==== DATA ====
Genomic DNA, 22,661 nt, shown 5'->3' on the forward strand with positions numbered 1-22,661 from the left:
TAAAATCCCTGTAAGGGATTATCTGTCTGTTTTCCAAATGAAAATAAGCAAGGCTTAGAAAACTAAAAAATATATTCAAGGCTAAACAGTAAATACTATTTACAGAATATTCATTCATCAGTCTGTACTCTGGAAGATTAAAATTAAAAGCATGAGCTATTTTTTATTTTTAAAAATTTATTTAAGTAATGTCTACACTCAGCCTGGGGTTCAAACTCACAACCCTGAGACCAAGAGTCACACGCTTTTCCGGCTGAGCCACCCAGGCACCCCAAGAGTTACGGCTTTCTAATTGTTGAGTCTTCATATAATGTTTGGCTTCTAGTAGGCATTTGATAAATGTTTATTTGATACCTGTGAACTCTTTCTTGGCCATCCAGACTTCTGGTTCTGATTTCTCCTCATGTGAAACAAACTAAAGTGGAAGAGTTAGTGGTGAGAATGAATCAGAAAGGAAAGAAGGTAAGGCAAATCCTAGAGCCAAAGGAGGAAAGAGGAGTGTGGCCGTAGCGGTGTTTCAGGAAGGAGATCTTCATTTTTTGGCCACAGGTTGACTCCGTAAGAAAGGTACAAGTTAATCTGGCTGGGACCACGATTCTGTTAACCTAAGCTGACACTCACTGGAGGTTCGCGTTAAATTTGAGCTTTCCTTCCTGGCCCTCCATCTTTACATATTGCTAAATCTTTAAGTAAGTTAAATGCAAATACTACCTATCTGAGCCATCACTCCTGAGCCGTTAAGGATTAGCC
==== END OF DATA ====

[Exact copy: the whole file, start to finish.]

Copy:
Genomic DNA, 22,661 nt, shown 5'->3' on the forward strand with positions numbered 1-22,661 from the left:
TAAAATCCCTGTAAGGGATTATCTGTCTGTTTTCCAAATGAAAATAAGCAAGGCTTAGAAAACTAAAAAATATATTCAAGGCTAAACAGTAAATACTATTTACAGAATATTCATTCATCAGTCTGTACTCTGGAAGATTAAAATTAAAAGCATGAGCTATTTTTTATTTTTAAAAATTTATTTAAGTAATGTCTACACTCAGCCTGGGGTTCAAACTCACAACCCTGAGACCAAGAGTCACACGCTTTTCCGGCTGAGCCACCCAGGCACCCCAAGAGTTACGGCTTTCTAATTGTTGAGTCTTCATATAATGTTTGGCTTCTAGTAGGCATTTGATAAATGTTTATTTGATACCTGTGAACTCTTTCTTGGCCATCCAGACTTCTGGTTCTGATTTCTCCTCATGTGAAACAAACTAAAGTGGAAGAGTTAGTGGTGAGAATGAATCAGAAAGGAAAGAAGGTAAGGCAAATCCTAGAGCCAAAGGAGGAAAGAGGAGTGTGGCCGTAGCGGTGTTTCAGGAAGGAGATCTTCATTTTTTGGCCACAGGTTGACTCCGTAAGAAAGGTACAAGTTAATCTGGCTGGGACCACGATTCTGTTAACCTAAGCTGACACTCACTGGAGGTTCGCGTTAAATTTGAGCTTTCCTTCCTGGCCCTCCATCTTTACATATTGCTAAATCTTTAAGTAAGTTAAATGCAAATACTACCTATCTGAGCCATCACTCCTGAGCCGTTAAGGATTAGCC